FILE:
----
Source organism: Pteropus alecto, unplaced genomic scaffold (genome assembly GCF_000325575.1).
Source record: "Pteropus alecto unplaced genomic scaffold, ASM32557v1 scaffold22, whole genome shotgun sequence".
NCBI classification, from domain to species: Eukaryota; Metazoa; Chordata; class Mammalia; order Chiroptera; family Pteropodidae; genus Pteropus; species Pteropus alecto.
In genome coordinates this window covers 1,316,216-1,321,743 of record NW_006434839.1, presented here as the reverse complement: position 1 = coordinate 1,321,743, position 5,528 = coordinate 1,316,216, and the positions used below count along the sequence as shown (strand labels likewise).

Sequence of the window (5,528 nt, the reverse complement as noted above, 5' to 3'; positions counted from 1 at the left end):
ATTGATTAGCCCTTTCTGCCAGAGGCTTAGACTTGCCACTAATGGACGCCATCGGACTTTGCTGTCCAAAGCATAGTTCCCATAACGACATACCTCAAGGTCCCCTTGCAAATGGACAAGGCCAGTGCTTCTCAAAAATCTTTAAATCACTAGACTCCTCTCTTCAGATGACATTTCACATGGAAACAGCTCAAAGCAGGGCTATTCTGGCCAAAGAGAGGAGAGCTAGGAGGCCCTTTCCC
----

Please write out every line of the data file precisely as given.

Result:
Source organism: Pteropus alecto, unplaced genomic scaffold (genome assembly GCF_000325575.1).
Source record: "Pteropus alecto unplaced genomic scaffold, ASM32557v1 scaffold22, whole genome shotgun sequence".
NCBI classification, from domain to species: Eukaryota; Metazoa; Chordata; class Mammalia; order Chiroptera; family Pteropodidae; genus Pteropus; species Pteropus alecto.
In genome coordinates this window covers 1,316,216-1,321,743 of record NW_006434839.1, presented here as the reverse complement: position 1 = coordinate 1,321,743, position 5,528 = coordinate 1,316,216, and the positions used below count along the sequence as shown (strand labels likewise).

Sequence of the window (5,528 nt, the reverse complement as noted above, 5' to 3'; positions counted from 1 at the left end):
ATTGATTAGCCCTTTCTGCCAGAGGCTTAGACTTGCCACTAATGGACGCCATCGGACTTTGCTGTCCAAAGCATAGTTCCCATAACGACATACCTCAAGGTCCCCTTGCAAATGGACAAGGCCAGTGCTTCTCAAAAATCTTTAAATCACTAGACTCCTCTCTTCAGATGACATTTCACATGGAAACAGCTCAAAGCAGGGCTATTCTGGCCAAAGAGAGGAGAGCTAGGAGGCCCTTTCCC